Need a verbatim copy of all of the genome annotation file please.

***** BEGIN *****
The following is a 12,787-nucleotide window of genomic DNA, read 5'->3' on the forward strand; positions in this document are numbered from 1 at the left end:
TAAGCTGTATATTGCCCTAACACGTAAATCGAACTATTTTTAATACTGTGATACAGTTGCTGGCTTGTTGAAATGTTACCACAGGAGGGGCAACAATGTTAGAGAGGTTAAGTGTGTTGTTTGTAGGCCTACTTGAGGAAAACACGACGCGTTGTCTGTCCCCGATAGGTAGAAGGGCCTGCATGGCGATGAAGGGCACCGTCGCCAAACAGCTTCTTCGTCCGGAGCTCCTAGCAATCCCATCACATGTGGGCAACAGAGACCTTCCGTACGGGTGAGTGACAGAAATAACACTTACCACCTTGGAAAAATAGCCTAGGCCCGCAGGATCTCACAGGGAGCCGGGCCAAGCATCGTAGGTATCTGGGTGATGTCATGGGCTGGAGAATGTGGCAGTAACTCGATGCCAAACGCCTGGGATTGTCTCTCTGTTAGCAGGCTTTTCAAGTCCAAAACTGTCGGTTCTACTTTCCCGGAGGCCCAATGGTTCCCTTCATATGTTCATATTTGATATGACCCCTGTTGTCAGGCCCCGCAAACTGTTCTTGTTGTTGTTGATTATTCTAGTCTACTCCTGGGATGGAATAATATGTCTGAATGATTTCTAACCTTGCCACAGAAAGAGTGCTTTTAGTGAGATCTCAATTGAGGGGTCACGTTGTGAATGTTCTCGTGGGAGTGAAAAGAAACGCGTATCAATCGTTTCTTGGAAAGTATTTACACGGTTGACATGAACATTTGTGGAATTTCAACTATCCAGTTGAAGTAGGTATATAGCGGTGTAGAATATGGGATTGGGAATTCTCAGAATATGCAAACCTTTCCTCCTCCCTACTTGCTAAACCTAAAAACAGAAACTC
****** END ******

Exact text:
The following is a 12,787-nucleotide window of genomic DNA, read 5'->3' on the forward strand; positions in this document are numbered from 1 at the left end:
TAAGCTGTATATTGCCCTAACACGTAAATCGAACTATTTTTAATACTGTGATACAGTTGCTGGCTTGTTGAAATGTTACCACAGGAGGGGCAACAATGTTAGAGAGGTTAAGTGTGTTGTTTGTAGGCCTACTTGAGGAAAACACGACGCGTTGTCTGTCCCCGATAGGTAGAAGGGCCTGCATGGCGATGAAGGGCACCGTCGCCAAACAGCTTCTTCGTCCGGAGCTCCTAGCAATCCCATCACATGTGGGCAACAGAGACCTTCCGTACGGGTGAGTGACAGAAATAACACTTACCACCTTGGAAAAATAGCCTAGGCCCGCAGGATCTCACAGGGAGCCGGGCCAAGCATCGTAGGTATCTGGGTGATGTCATGGGCTGGAGAATGTGGCAGTAACTCGATGCCAAACGCCTGGGATTGTCTCTCTGTTAGCAGGCTTTTCAAGTCCAAAACTGTCGGTTCTACTTTCCCGGAGGCCCAATGGTTCCCTTCATATGTTCATATTTGATATGACCCCTGTTGTCAGGCCCCGCAAACTGTTCTTGTTGTTGTTGATTATTCTAGTCTACTCCTGGGATGGAATAATATGTCTGAATGATTTCTAACCTTGCCACAGAAAGAGTGCTTTTAGTGAGATCTCAATTGAGGGGTCACGTTGTGAATGTTCTCGTGGGAGTGAAAAGAAACGCGTATCAATCGTTTCTTGGAAAGTATTTACACGGTTGACATGAACATTTGTGGAATTTCAACTATCCAGTTGAAGTAGGTATATAGCGGTGTAGAATATGGGATTGGGAATTCTCAGAATATGCAAACCTTTCCTCCTCCCTACTTGCTAAACCTAAAAACAGAAACTC